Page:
I somehow managed to get myself into an emotional two-and-eight today because I was looking at some old family photographs. When Daughter was living here with Grandson, a few years ago, she decided to put all my old photos into albums, and the result was wonderful. Instead of putting them in chronological order, she stuck them in, in a random order which makes them far more interesting and poignant somehow. So we have photos of my childrens' Birthdays next to pics of Grandson at six months, and then photos of my two as Teenagers or on family holidays. I came to a picture of Son, a friend of Daughter's, and Me, which was taken at Christmas in Cambridge about 7 years ago. I had forgotten this picture, but not the time. Son, who was in his final year at Uni, had been going through a particularly awful patch, with the break-up of his relationship with KT, Hon grandaughter's Mum. He was very depressed, she had treated him very badly (to say the least), and I was really fearful for him. Looking at this photo, in which he looks terrible - almost haunted - and I'm trying to smile and be cheerful, made me feel heartsick. I know we got through it and have come out the other side stronger and probably better, but oh, it was painful torture. Love hurts, that's for sure, and just looking at that photo brought such a surge of protective love for Son, combined with the pain I remember when I couldn't seem to make things right for him. I could have done without that memory today, but perhaps I needed it for some reason.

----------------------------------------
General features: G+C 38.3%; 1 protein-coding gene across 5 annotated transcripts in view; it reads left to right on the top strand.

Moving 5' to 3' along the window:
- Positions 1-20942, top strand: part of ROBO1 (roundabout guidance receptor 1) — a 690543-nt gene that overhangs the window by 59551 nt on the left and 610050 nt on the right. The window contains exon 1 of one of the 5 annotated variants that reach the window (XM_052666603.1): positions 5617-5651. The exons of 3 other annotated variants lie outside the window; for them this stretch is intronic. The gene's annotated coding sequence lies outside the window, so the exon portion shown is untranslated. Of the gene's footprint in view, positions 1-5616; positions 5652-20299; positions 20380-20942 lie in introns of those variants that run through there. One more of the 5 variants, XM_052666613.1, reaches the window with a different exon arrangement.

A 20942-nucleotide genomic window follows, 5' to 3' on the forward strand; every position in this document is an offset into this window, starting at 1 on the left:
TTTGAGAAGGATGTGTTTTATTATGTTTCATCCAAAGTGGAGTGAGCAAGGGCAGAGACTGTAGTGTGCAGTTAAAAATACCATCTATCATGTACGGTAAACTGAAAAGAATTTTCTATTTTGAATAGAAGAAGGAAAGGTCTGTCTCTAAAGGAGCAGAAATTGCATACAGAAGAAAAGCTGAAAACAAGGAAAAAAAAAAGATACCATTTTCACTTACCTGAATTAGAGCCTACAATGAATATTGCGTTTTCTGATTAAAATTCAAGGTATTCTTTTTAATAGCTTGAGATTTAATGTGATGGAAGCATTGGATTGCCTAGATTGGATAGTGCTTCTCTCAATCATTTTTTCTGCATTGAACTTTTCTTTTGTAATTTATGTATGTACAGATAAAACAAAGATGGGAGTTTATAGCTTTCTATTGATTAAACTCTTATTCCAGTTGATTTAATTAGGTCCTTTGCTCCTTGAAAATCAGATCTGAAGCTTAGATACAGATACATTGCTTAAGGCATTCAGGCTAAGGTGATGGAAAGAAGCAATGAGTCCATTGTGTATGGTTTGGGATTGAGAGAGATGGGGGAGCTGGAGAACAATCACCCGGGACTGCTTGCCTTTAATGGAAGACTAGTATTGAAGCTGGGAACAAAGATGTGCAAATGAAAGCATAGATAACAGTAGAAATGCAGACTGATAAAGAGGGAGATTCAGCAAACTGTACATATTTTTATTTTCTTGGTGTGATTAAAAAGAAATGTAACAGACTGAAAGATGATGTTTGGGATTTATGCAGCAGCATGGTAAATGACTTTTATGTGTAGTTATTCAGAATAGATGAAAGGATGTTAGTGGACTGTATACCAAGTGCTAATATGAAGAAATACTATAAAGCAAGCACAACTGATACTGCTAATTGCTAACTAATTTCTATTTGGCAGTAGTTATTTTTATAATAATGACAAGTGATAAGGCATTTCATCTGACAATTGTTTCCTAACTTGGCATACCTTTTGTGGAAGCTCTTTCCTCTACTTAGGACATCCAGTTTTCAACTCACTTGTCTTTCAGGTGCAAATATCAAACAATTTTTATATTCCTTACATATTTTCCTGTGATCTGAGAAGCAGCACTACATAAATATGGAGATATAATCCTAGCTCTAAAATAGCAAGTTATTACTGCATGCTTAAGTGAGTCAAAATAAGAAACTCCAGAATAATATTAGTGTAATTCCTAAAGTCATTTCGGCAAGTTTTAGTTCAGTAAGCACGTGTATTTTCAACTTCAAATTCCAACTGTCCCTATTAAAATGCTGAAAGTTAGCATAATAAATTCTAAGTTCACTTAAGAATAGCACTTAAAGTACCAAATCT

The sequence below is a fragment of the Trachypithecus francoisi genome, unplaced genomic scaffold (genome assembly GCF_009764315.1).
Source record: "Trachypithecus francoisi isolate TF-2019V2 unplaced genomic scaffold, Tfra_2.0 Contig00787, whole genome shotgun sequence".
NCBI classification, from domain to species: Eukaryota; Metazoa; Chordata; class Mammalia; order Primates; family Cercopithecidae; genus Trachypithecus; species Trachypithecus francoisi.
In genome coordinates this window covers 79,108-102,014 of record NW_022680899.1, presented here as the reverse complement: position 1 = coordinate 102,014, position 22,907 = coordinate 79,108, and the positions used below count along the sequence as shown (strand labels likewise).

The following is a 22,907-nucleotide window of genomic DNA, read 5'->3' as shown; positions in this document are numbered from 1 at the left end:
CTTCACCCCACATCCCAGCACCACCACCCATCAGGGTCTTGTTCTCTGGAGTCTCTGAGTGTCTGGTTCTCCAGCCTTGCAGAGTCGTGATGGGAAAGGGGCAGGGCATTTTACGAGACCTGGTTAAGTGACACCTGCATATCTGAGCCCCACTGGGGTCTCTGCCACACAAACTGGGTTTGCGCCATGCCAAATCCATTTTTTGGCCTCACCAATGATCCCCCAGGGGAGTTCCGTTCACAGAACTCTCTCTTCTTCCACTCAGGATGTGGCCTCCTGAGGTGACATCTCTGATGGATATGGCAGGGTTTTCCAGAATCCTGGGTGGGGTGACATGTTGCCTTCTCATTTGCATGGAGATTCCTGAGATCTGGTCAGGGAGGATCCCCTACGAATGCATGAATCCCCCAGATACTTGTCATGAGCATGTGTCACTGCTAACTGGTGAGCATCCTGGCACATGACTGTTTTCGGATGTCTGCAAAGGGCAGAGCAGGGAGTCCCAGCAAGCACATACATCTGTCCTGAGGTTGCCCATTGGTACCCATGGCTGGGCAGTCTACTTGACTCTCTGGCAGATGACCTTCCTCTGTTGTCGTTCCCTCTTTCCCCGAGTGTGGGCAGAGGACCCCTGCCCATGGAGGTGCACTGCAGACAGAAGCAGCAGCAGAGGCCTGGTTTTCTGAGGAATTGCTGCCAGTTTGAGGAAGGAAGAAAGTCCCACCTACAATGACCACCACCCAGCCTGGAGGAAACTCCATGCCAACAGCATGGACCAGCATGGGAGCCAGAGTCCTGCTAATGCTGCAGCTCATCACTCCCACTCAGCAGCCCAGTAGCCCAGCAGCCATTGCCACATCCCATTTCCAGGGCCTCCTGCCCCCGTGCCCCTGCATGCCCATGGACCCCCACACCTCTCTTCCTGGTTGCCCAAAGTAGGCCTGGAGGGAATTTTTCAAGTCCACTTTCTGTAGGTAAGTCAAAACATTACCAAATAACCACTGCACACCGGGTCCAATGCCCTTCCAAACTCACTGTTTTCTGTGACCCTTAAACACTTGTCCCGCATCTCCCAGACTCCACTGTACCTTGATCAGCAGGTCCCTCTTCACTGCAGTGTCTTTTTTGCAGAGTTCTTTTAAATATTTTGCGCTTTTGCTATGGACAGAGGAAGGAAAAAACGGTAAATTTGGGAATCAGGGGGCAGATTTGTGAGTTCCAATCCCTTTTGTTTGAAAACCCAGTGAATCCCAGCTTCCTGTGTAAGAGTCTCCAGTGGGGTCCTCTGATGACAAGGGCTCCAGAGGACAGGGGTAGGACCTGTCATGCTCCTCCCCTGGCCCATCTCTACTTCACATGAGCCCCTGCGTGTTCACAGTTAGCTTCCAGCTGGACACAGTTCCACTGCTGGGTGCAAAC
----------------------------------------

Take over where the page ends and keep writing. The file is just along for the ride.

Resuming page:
Ah well, time for bed. Sweet dreams to you all.

Sunday, November 2, 2008

Not in my Country.